The Jacobi symbol is a generalization of the Legendre symbol. Introduced by Jacobi in 1837,^{[1]} it is of theoretical interest in modular arithmetic and other branches of number theory, but its main use is in computational number theory, especially primality testing and integer factorization; these in turn are important in cryptography.
Contents
Definition
For any integer a and any positive odd integer n the Jacobi symbol is defined as the product of the Legendre symbols corresponding to the prime factors of n:
represents the Legendre symbol, defined for all integers a and all odd primes p by
Following the normal convention for the empty product,
Properties
These facts, even the reciprocity laws, are straightforward deductions from the definition of the Jacobi symbol and the corresponding properties of the Legendre symbol.^{[2]}
Keep in mind that Jacobi symbols are only defined when the upper argument ("numerator") is an integer and the lower argument ("denominator") is a positive odd integer.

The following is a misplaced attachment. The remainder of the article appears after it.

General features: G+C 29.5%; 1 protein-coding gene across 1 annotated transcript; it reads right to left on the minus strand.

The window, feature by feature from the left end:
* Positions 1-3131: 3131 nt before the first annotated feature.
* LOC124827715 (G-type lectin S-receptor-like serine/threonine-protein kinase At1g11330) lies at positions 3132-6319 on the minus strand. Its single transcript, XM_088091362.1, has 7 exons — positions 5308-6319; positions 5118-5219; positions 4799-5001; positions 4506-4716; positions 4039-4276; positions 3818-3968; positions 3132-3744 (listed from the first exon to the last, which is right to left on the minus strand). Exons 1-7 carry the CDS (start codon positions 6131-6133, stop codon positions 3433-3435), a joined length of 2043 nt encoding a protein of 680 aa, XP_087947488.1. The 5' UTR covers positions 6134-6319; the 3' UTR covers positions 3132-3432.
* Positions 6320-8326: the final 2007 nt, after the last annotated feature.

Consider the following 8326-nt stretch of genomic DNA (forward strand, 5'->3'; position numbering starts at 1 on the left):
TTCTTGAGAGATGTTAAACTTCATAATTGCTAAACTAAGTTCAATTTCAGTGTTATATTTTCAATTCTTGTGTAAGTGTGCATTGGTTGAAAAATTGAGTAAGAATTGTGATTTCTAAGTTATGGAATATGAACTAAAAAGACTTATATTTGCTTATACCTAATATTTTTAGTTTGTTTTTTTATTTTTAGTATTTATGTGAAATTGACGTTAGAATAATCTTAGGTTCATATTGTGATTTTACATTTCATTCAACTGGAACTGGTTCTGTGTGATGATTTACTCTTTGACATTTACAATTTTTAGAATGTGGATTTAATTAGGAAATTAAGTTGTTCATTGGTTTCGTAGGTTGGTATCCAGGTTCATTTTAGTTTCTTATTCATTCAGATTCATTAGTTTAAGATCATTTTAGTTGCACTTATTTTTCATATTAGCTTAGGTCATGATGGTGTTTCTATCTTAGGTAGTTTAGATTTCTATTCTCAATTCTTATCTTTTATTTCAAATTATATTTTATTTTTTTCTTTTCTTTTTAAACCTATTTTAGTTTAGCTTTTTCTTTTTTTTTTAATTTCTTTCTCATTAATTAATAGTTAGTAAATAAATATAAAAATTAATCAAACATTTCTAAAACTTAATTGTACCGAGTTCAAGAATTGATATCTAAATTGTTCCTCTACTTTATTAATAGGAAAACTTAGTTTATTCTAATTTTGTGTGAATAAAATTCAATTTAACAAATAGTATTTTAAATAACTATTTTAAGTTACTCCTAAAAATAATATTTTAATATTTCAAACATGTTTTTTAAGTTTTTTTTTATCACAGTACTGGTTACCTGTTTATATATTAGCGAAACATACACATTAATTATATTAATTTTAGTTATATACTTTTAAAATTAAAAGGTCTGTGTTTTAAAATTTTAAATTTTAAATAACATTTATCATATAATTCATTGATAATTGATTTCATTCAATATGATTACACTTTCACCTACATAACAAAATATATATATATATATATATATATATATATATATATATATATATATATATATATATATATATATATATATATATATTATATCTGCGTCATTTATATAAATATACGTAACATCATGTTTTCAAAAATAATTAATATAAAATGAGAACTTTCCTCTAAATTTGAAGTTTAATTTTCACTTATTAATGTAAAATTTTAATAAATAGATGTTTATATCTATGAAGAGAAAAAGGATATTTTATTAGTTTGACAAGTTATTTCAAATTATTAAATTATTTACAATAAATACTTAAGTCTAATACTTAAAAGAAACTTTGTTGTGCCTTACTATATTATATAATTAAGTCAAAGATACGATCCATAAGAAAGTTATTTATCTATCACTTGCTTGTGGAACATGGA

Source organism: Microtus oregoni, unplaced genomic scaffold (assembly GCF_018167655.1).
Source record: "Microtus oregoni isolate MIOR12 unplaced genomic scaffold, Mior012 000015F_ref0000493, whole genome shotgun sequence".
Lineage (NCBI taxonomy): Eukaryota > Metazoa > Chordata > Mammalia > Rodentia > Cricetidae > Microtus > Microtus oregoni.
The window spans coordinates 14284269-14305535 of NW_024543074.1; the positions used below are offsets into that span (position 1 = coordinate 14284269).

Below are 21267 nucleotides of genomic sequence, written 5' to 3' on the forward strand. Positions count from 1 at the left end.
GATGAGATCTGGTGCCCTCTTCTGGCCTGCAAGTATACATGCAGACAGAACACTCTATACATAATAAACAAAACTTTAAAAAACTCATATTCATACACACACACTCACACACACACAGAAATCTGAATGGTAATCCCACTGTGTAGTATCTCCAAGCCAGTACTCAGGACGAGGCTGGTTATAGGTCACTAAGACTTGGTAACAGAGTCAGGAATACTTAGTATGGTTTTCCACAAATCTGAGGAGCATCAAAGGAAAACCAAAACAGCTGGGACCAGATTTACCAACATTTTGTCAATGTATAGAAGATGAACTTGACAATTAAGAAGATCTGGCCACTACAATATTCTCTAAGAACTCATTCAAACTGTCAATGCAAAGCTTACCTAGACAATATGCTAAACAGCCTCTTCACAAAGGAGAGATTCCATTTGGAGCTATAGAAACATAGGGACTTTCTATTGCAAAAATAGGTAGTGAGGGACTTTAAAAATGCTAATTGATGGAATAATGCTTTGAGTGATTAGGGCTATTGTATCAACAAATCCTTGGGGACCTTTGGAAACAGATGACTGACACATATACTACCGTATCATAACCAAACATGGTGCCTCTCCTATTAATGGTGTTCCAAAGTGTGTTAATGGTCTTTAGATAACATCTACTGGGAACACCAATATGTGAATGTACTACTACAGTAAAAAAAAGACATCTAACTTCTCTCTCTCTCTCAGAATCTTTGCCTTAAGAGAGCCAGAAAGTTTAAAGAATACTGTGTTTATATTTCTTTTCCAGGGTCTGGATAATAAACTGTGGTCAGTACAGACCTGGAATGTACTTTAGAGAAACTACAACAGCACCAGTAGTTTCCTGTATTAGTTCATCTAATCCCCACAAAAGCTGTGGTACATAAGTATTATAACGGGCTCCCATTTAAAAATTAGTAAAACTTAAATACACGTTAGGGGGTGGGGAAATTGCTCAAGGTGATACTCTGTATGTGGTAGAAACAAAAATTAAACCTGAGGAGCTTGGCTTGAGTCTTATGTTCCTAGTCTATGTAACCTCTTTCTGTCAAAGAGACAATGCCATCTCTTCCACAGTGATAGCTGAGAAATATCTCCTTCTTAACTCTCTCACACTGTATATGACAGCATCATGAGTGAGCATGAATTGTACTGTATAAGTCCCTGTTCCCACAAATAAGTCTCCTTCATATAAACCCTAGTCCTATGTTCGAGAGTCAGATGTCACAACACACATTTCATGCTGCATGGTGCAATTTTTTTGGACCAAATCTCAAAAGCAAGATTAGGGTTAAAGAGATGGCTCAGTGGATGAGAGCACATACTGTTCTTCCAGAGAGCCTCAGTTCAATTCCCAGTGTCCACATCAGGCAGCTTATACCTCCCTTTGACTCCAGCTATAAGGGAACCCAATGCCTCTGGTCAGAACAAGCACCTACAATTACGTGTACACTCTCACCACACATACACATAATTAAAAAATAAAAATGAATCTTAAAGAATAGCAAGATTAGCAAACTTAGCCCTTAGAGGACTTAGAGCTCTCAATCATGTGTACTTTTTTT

The law of quadratic reciprocity: if m and n are odd positive coprime integers, then
and its supplements
Like the Legendre symbol,
But, unlike the Legendre symbol
This is because for a to be a residue (mod n) it has to be a residue modulo every prime that divides n, but the Jacobi symbol will equal one if for example a is a nonresidue for exactly two of the primes which divide n.
Calculating the Jacobi symbol
The above formulas lead to an efficient^{[3]} algorithm for calculating the Jacobi symbol, analogous to the Euclidean algorithm for finding the GCD of two numbers. (This should not be surprising in light of rule 3)).
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